Local leaders are enhancing the city’s art scene, in an effort to attract more residents and boost Dunedin’s profile as a great small city. Almost half a million dollars is being earmarked for arts and culture by the Dunedin City Council. The money’s due to be spent over the next two years, but not before residents are invited to have their say.
    [Video] http://www.dunedintv.co.nz/news/funding-boost-art-and-culture

    Your word on council spending
    The Dunedin City Council is going through its next annual plan, setting budgets for the coming financial year. Residents will be asked to have their say on the final draft before the plan’s formally adopted. So with that in mind, our word on the street team asked members of the public if they’re interested in council spending.
    [Video] http://www.dunedintv.co.nz/news/your-word-council-spending


    Ch39 Local Opinion Poll
    Are you interested in council spending?
    Yes 94%
    No 6%
    Total votes: 49

    This poll is still open at

    • Gurglars

      One of the problems with polls is that you get a result you intend a far better question would be

      “Are you interested in the council curtailing spending”

      Apart from 1000 odd employees and a dozen councillors I’d say that the remaining 119,000 residents would be very supportive of auch a sensible action.

  19. Lyndon Weggery

    Attended the last session of Council today on the draft Budget hearings and while pleased to hear 2016/17 rates increase is tracking to be no more than 2.8% it seems “business as usual” when it comes to a DCC response to the South Dunedin Floods. It’s not going to be put in the draft Annual Plan as a specific item for consultation and in fact I was shocked to hear a senior staff member calmly announce that currently “there is no budget line change to South Dunedin floods”.Top marks to Councillor Vandervis for at least trying to get it included.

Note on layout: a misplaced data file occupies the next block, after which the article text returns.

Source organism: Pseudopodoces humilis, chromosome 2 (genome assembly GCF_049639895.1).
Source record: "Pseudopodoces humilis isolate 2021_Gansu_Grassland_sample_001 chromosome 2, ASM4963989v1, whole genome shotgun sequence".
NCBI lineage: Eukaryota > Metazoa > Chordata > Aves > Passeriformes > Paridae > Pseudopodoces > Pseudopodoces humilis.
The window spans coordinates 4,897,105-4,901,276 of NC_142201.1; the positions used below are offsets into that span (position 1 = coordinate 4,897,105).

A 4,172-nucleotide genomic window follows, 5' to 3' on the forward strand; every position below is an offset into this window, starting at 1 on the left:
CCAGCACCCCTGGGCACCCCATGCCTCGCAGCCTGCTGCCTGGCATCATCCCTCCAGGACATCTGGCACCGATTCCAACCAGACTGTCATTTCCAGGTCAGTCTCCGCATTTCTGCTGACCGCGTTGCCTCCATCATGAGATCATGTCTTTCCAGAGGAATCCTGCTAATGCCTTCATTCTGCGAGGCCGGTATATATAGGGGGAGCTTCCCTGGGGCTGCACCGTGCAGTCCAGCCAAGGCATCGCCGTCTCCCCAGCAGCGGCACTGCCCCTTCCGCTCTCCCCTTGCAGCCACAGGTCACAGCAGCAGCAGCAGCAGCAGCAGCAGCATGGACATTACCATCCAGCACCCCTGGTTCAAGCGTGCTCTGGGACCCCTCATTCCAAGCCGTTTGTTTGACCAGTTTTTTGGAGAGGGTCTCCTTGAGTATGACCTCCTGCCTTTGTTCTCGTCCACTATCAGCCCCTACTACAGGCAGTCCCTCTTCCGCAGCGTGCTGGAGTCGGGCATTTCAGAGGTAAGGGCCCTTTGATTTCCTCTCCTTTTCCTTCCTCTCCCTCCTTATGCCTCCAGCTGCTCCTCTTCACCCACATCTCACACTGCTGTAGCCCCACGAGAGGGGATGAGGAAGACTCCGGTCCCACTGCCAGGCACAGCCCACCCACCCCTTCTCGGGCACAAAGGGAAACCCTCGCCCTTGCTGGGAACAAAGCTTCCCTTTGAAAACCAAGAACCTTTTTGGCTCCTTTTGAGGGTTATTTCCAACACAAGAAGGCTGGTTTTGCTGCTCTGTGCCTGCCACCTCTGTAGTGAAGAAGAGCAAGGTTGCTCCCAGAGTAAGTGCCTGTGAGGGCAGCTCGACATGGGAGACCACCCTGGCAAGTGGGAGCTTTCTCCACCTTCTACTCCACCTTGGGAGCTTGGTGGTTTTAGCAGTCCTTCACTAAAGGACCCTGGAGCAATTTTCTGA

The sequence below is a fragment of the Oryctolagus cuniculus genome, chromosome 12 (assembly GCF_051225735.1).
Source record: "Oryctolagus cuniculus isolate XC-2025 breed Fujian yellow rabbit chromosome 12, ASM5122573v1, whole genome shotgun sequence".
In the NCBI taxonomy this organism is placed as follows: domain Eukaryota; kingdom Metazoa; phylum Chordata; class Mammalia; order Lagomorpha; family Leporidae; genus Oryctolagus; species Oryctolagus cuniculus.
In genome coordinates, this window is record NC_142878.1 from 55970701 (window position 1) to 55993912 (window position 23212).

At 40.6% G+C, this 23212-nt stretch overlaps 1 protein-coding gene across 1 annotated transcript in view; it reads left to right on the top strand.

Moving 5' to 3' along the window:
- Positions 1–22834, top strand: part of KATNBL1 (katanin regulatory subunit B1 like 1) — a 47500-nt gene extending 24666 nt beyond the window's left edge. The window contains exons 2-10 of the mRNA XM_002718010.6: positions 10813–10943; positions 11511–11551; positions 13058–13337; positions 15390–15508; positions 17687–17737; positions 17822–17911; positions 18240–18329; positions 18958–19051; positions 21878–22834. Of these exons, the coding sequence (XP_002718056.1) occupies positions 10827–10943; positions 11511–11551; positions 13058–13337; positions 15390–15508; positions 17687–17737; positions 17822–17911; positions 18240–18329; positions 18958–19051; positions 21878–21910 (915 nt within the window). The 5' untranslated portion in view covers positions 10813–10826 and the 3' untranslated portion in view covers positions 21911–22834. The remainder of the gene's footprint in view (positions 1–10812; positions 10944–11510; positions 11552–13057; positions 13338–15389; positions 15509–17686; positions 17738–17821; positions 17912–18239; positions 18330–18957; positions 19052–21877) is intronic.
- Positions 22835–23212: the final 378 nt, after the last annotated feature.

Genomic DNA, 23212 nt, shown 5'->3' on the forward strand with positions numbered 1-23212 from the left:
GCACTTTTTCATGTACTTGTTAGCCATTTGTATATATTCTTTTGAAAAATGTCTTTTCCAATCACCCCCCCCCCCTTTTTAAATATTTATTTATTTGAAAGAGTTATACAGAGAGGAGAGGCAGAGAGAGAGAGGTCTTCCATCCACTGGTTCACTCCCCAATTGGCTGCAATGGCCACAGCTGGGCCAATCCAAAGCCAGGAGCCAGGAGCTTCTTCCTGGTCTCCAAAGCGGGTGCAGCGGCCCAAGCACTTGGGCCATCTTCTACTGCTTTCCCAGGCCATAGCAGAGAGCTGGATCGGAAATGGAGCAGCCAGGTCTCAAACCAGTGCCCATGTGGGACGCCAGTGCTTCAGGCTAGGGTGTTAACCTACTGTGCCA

• JimmyJones

      Lyndon: The official position seems to be to deny all responsibility for the severely deficient state of the city’s stormwater system and to shift the blame to other causes (Global Warming, Sea-level rise etc). It is reckless for Dave Cull to promote this denialist view given that until the stormwater system is upgraded to reach at least the DCC’s minimum standard, the citizens affected by the June flood will be the same citizens affected by the next flood. The risk of a repeat 2015 flood is exactly the same this year as it was in 2015.
      The citizens of South Dunedin and elsewhere do not deserve to have to live with the risk of another flood. Under Mayor Cull’s leadership the DCC gambled that there would not be a heavy rain event. They did this so that they could divert funding to wasteful/unwanted projects. He continues to do this. The failure of our mayor and councillors to maintain the infrastructure needs to be an election issue. Our idiot mayor and the brain-dead councillors need to feel the consequences of their reckless behaviour. In addition to Cr Vandervis, let’s hope that some other councilors develop the courage to do the right thing.

      • Elizabeth

        Hilary Calvert was onto this at Tuesday’s Annual Plan meeting. It’s not over only Mayor Cull thinks it is.

        The point made today is if the public choose to make submissions on topics/budgets outside those listed this week for Council progression to the consultation stage then the Council has to discuss and debate them.

        Make submissions people and DO use the LGOIMA process to ask stiff questions in seeking information being buried for WHATEVER REASON.

        • Diane Yeldon

          I agree with Elizabeth here. DCC CEO made it clear that the law requires only projects which have been materially changed from the council’s Long Term Plan to be mentioned in the coming year’s Annual Plan consultation document. So some major projects which the DCC is or arguably should be doing will not be mentioned in this consultation document. But Dunedin residents can comment on anything at all. So , for example, if you want to say that you think the DCC should be spending more money on water infrastructure and not on cycleways, you can do that.